1)    Invent a character with almost no back-story with a mysterious and amazing level of strength

Or

2)    Have Superman fight some analogue of Superman.

Neither of these approaches has developed any truly challenging or long lasting adversity for the Man of Steel. To avoid going into the depressingly endless list of Superman rouges that either don’t fit these two solutions or fit the bill for solution one lets just say the cream of the crop is Mr. Mxyzptlk and “kltpzyxm” that whole discussion. (I will discuss Mr. Mxyzptlk one day: how awesome he is, how poorly he has been used, and how sad it is that I didn’t have to look up how to spell his name…but not this time around.)

As far as analogues of Superman go there are three of worthy note: Bizarro, General Zod, and The Cyborg Superman.

In order to explain these characters one has to choose their history well—as it is with all things DC Universe these characters may have origins that have changed drastically over the years, without explanation, and occasionally without reason.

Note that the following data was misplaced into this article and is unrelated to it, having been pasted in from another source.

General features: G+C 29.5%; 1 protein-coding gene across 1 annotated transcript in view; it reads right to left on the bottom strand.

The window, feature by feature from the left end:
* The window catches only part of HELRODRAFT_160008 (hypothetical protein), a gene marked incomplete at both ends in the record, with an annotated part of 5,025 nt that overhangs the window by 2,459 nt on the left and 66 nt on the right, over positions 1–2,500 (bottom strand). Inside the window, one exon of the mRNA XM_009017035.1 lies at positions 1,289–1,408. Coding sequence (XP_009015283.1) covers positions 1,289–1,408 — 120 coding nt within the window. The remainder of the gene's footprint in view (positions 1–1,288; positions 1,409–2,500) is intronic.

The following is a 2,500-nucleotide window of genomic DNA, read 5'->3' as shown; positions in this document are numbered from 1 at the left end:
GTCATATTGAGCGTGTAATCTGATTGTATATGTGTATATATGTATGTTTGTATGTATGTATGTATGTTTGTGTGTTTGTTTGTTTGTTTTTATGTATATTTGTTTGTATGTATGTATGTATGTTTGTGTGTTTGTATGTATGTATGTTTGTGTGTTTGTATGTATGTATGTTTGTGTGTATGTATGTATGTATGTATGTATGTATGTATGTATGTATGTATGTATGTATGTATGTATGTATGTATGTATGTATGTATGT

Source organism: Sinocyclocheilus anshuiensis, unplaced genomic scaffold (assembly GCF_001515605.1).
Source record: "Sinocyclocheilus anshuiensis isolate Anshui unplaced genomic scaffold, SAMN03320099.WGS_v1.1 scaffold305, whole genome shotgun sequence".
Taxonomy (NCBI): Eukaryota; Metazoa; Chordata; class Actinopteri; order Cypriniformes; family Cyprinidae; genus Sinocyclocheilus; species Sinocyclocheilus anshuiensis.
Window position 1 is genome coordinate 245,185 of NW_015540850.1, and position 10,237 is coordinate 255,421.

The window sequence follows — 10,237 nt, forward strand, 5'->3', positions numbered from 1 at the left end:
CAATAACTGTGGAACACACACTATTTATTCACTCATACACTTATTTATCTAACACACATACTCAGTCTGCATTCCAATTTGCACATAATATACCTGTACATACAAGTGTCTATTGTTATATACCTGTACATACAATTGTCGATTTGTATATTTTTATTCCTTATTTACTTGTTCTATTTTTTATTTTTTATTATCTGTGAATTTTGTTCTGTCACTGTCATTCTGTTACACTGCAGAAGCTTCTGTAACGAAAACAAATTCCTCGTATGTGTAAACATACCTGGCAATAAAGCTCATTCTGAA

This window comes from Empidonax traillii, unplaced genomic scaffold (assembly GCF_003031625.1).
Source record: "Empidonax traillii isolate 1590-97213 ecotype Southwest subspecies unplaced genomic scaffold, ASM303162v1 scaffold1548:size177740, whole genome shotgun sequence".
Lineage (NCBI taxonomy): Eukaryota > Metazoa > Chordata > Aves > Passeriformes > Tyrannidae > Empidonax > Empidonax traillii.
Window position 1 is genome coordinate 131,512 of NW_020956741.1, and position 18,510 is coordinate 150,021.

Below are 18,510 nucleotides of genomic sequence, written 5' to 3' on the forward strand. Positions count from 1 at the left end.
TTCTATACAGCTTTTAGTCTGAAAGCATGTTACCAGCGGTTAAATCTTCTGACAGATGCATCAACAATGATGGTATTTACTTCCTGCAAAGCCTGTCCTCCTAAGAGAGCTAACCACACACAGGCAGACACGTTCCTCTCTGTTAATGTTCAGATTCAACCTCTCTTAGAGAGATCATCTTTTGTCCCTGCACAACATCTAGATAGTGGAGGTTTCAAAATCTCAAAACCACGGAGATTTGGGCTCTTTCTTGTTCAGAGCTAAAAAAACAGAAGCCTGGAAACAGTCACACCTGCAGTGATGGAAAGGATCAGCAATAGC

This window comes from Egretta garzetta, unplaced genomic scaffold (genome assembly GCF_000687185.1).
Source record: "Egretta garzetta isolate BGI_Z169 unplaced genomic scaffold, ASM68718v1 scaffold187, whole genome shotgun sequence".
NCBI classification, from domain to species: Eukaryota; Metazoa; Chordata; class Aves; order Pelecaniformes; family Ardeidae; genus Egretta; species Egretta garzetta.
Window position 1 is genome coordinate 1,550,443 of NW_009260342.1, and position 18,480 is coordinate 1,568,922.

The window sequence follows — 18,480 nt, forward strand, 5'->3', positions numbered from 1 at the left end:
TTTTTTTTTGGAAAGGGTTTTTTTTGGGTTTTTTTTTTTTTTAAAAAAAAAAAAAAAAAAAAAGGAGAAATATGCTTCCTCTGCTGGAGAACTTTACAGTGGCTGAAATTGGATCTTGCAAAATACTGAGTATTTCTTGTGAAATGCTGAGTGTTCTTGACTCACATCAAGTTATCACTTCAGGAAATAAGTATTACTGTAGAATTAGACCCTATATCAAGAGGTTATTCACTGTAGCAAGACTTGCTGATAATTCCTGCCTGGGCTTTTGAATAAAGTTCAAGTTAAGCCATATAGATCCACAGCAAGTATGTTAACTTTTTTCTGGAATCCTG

The first I’ll discuss is Bizarro. Bizarro first appeared in an issue of Superboy during the 1950’s in which a scientist used a “duplicating ray” on Superboy. As all advanced technology was composed of rays and tubes in the 50’s this isn’t surprising. The character was devised to be a strange cross breed of Superboy and Frankenstein. He was later packaged and repackaged again during the Silver Age as being an “imperfect copy of Superman” eventually being reduced to his imperfect “Me no am Bizarro” style of speech. Besides having negative-Yoda syntax Bizarro also has “opposite” Superman powers…sorta. He has “freeze vision” instead of “heat vision” and “flame breath” instead of “freeze breath” or “super breath”. This is where Bizarro really starts to lose anything remotely resembling continuity. If he were to have reverse Superman powers the opposite of “flight” is “walking”, the opposite of “super hearing” is “deaf”, and the opposite of “invulnerability” is “weak as a kitten”. Also for some reason the kryptonite that effects Bizarro is blue even though the opposite color of green is red. Maybe this is where “imperfect” comes into play? So as to have the weight of “opposite” removed? There have been really great uses of Bizarro, I’m sure of it. The late 1990’s Superman show is one triumph, where as the Superfriends version is an utter fail. The best use of Bizarro in my opinion has always and will always be in the “Emperor Joker” storyline. While I will hopefully, one day, get to talking about this story in full I have to say it is one of my favorite Superman stories ever; the Joker has gained omnipotence by duping Mr. Mxyzptlk and runs amok with the entire universe. In the end though, Bizarro is a cheap laugh at best. Him is the best villain never. Or, I guess…well you get the drift—his usage is limited, his character development is impossible, and his backward “S” logo is…well that’s about all he’s got.